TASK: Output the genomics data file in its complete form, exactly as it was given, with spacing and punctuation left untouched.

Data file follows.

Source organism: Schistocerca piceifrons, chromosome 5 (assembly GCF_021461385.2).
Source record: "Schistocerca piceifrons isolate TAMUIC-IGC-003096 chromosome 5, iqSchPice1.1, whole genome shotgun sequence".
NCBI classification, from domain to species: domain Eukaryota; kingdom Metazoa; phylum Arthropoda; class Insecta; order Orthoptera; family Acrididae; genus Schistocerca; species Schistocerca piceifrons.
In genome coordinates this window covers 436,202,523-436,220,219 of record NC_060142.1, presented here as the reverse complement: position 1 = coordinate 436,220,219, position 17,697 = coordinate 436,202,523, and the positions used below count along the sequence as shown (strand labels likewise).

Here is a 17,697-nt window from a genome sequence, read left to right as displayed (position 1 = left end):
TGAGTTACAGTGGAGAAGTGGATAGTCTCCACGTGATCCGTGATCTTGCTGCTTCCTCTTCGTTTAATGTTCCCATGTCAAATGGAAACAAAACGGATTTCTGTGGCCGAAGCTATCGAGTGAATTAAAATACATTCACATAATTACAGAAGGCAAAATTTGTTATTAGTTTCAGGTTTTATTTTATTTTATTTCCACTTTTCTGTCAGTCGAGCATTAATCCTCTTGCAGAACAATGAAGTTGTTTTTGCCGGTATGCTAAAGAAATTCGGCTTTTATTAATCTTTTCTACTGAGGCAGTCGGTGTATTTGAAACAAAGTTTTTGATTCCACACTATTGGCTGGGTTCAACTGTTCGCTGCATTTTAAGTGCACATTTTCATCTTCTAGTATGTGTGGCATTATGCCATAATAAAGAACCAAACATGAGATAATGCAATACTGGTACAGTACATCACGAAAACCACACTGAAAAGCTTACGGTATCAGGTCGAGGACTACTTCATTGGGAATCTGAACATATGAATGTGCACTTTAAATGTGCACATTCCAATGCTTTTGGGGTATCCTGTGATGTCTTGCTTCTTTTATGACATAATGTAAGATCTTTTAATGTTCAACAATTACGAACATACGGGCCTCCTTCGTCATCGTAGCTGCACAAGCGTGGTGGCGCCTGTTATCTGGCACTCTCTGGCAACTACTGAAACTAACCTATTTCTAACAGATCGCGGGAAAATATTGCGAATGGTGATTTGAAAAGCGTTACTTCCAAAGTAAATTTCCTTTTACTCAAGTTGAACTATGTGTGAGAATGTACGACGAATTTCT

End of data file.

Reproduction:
Source organism: Schistocerca piceifrons, chromosome 5 (assembly GCF_021461385.2).
Source record: "Schistocerca piceifrons isolate TAMUIC-IGC-003096 chromosome 5, iqSchPice1.1, whole genome shotgun sequence".
NCBI classification, from domain to species: domain Eukaryota; kingdom Metazoa; phylum Arthropoda; class Insecta; order Orthoptera; family Acrididae; genus Schistocerca; species Schistocerca piceifrons.
In genome coordinates this window covers 436,202,523-436,220,219 of record NC_060142.1, presented here as the reverse complement: position 1 = coordinate 436,220,219, position 17,697 = coordinate 436,202,523, and the positions used below count along the sequence as shown (strand labels likewise).

Here is a 17,697-nt window from a genome sequence, read left to right as displayed (position 1 = left end):
TGAGTTACAGTGGAGAAGTGGATAGTCTCCACGTGATCCGTGATCTTGCTGCTTCCTCTTCGTTTAATGTTCCCATGTCAAATGGAAACAAAACGGATTTCTGTGGCCGAAGCTATCGAGTGAATTAAAATACATTCACATAATTACAGAAGGCAAAATTTGTTATTAGTTTCAGGTTTTATTTTATTTTATTTCCACTTTTCTGTCAGTCGAGCATTAATCCTCTTGCAGAACAATGAAGTTGTTTTTGCCGGTATGCTAAAGAAATTCGGCTTTTATTAATCTTTTCTACTGAGGCAGTCGGTGTATTTGAAACAAAGTTTTTGATTCCACACTATTGGCTGGGTTCAACTGTTCGCTGCATTTTAAGTGCACATTTTCATCTTCTAGTATGTGTGGCATTATGCCATAATAAAGAACCAAACATGAGATAATGCAATACTGGTACAGTACATCACGAAAACCACACTGAAAAGCTTACGGTATCAGGTCGAGGACTACTTCATTGGGAATCTGAACATATGAATGTGCACTTTAAATGTGCACATTCCAATGCTTTTGGGGTATCCTGTGATGTCTTGCTTCTTTTATGACATAATGTAAGATCTTTTAATGTTCAACAATTACGAACATACGGGCCTCCTTCGTCATCGTAGCTGCACAAGCGTGGTGGCGCCTGTTATCTGGCACTCTCTGGCAACTACTGAAACTAACCTATTTCTAACAGATCGCGGGAAAATATTGCGAATGGTGATTTGAAAAGCGTTACTTCCAAAGTAAATTTCCTTTTACTCAAGTTGAACTATGTGTGAGAATGTACGACGAATTTCT